Send in the Twix Bars:
The Give-Get of Technology
March 08 2011

by tmartin on March 8, 2011

I SPOTTED an interesting sounding article in the Boston Globe the other day, headlined “Ingenuity vs. Obesity.” ( ) As one of the many whose life represents a constant struggle between “this tastes great” and “these jeans don’t fit,” I couldn’t help but jump in and start reading.

About three paragraphs in, I started to wonder.

Don’t get me wrong – the article describe some interesting technologies being developed in the Boston area that address the intersection of our bodies and food.

For example, there’s the Lexington company named GI Dynamics whose EndoBarrier is basically an internal condom for the digestive tract that lets foods slide along part of the small intestine without being absorbed. It’s got applications for diabetes and obesity. (

In Boston, we have Gelesis (, a firm that’s raised $16M in venture funds to develop a capsule that swells up inside your stomach, making you feel full.

Over in Cambridge, the war on fat is carried on by companies like Zafgen, which develops an injectable drug that slows fat production, and Energesis Pharmaceuticals, which researches ways to burn off fat.

These are but a few examples from the hundreds of millions of dollars invested in the battle of the bulge, a battle that matters because the majority of adults in the US fall into the obese or overweight categories. This, in turn, increases diabetes and cardiovascular health risks.

It may have been the notion of pharmaceutical fat burning that triggered it. I mean, sure I’d like a magic pill to make those extra pounds disappear so I could be as slim and fit and flat-tummied as the American ideal.

But I’m not stupid either.

We all know what burns fat, even if we don’t like the answer. Food in = energy out. Put too much on one side or the other and you end up with fat or starvation. Want to use stored fat? Draw upon it to create energy.

So it was with that ah-ha moment that I began to wonder if we’re working really hard to solve a problem with technology that we also created with technology.

We’ve done a great job using technology to produce more food, for less cost. There are whole associations devoted to this career discipline, including the Institute of Food Technologists (

Much of this has been wonderful applications of science and technology – creating more bountiful harvests, ensuring food safety, understanding food chemicals and their outcomes…

But some of these technologies create end results that merely led to the need for other technologies — like stomach-filling capsules — to counter their results.

UMass Extension notes that the food industry may be spending as much as $10 billion a year advertising food and beverages to people who are forming their eating habits – i.e., youth and children under the age of 18. The Kaiser Family Foundation says approximately a third of the ads are for candy and snacks, a fourth are for cereal, and a tenth are for fast food.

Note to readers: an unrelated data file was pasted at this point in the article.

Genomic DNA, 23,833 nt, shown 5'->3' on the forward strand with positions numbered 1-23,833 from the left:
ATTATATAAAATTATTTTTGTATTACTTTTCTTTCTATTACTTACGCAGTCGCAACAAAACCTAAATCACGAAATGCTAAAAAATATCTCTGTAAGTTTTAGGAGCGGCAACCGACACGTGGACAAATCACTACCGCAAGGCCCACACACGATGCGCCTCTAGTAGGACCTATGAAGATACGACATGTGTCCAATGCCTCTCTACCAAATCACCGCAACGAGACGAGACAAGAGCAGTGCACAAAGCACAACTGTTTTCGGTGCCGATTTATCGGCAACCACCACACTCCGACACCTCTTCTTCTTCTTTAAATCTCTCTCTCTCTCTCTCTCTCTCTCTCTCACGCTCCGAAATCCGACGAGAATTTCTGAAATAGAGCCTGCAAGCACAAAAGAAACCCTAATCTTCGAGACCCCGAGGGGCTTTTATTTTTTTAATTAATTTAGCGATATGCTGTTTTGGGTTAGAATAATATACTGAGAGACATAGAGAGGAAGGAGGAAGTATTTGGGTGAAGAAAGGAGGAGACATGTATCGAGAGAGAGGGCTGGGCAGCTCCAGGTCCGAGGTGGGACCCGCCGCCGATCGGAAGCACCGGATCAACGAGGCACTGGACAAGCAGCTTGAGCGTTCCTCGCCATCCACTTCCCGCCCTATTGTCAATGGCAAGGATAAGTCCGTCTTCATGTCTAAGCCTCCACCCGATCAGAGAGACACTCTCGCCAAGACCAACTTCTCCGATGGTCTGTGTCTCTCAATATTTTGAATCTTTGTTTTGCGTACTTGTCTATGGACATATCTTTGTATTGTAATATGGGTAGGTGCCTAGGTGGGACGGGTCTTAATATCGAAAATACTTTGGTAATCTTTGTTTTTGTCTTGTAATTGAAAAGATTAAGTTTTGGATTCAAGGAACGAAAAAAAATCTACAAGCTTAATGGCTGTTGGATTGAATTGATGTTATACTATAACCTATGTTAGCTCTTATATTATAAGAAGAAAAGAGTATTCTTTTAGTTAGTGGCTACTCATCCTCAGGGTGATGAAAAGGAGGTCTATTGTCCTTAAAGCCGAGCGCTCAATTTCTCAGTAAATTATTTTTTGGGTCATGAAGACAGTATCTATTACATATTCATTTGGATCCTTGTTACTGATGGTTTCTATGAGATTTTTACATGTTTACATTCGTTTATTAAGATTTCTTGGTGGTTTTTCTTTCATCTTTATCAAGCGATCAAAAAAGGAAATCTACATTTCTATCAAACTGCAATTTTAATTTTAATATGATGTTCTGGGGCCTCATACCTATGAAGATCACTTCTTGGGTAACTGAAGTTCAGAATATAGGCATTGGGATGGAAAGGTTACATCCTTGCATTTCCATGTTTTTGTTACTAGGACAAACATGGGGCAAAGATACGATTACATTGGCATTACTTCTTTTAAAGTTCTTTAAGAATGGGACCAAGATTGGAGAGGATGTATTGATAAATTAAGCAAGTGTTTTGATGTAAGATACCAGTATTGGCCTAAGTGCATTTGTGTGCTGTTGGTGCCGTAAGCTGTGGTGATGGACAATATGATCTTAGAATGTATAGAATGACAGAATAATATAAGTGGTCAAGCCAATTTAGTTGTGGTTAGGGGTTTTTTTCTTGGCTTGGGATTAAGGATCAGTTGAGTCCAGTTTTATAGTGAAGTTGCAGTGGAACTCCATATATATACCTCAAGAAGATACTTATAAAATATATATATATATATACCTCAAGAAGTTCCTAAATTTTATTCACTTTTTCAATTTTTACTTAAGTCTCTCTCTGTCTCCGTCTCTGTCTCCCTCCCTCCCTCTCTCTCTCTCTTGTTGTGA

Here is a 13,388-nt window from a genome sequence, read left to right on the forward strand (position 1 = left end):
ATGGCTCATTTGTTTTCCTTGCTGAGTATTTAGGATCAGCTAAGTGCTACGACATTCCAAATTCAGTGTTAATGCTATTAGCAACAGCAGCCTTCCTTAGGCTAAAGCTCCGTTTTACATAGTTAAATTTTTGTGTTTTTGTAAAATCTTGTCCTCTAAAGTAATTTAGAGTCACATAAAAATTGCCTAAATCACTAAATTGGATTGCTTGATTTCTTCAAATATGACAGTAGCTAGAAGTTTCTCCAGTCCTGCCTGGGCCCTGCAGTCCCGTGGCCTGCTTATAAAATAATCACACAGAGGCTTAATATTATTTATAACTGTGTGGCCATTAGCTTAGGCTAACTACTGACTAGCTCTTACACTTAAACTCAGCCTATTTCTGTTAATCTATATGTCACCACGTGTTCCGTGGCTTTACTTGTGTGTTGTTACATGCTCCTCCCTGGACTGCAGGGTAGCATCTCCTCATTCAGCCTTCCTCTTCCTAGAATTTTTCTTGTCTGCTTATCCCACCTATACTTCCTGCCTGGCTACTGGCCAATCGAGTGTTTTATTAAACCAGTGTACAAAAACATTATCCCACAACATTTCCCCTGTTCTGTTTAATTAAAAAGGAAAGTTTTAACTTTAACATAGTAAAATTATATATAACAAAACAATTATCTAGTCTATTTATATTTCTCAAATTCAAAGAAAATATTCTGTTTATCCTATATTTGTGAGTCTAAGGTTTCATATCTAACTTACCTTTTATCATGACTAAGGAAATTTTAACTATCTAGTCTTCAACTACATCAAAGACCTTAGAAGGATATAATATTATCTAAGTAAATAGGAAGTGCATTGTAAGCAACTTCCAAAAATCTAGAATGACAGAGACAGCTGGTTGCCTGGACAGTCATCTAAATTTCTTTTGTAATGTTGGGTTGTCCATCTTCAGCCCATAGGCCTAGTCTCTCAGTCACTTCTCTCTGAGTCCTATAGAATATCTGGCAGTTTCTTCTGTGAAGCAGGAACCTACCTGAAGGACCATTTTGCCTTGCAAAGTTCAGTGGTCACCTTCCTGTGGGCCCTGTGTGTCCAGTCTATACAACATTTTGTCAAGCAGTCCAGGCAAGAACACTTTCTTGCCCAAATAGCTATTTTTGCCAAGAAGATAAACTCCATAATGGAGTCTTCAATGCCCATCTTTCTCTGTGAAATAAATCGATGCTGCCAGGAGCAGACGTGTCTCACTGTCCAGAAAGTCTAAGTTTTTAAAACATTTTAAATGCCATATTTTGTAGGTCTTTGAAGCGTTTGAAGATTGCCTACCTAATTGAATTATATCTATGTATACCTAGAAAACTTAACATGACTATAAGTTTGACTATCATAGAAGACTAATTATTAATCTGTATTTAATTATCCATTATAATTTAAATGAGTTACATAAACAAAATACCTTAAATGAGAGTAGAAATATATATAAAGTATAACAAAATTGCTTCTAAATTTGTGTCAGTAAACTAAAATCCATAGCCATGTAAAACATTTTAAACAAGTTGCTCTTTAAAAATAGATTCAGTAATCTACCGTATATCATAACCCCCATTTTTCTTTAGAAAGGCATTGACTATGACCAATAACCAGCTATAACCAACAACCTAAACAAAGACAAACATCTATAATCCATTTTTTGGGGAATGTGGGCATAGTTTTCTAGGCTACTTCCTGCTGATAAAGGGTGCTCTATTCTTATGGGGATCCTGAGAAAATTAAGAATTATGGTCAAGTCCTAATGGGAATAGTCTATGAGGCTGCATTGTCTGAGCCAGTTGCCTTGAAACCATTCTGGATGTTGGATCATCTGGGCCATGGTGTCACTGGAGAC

All of these promoted products become possible through applied food science – aka, technology applied to food and drink.

Our inventions in chemistry, materials, and genetics deserve applause … but with images of sugar plum EndoBarriers dancing in our heads, maybe they deserve a little pause as well.

It’s sort of like intro to algebra. One of the first things you learn is the concept of simplification. When you’re trying to solve a problem, you start by bringing it down to its most basic level by cancelling out both sides of the equation.

When you look at the fat question, it’s pretty clear that a big dollop of technology sits on both sides of it. Have we been busily investing in technology just so we can invent more technology to solve the problems we created with it in the first place?

I’m not saying there’s anything wrong with eating these products of food technology. Bring on the Twix bars! Bring on the Starbursts! I love ‘em!

It’s just that maybe a few moments of introspection are in order — and not just with the fat question either.

Instead of charging ahead and assuming that we can invent a solution to every problem, why not take a look to see where we can simplify the equation? To see if our very own technology is already part of the problem?

We hold in our minds and in our hands great power to shape our world. Therein lies the core of technology – using knowledge to create a thing, a process, a solution.

Ingenuity vs. Obesity. You gotta’ love that match up. But perhaps we also have to ask if we’ve merely battling ourselves — and if we can simplify the equation down to one that’s easier to solve.

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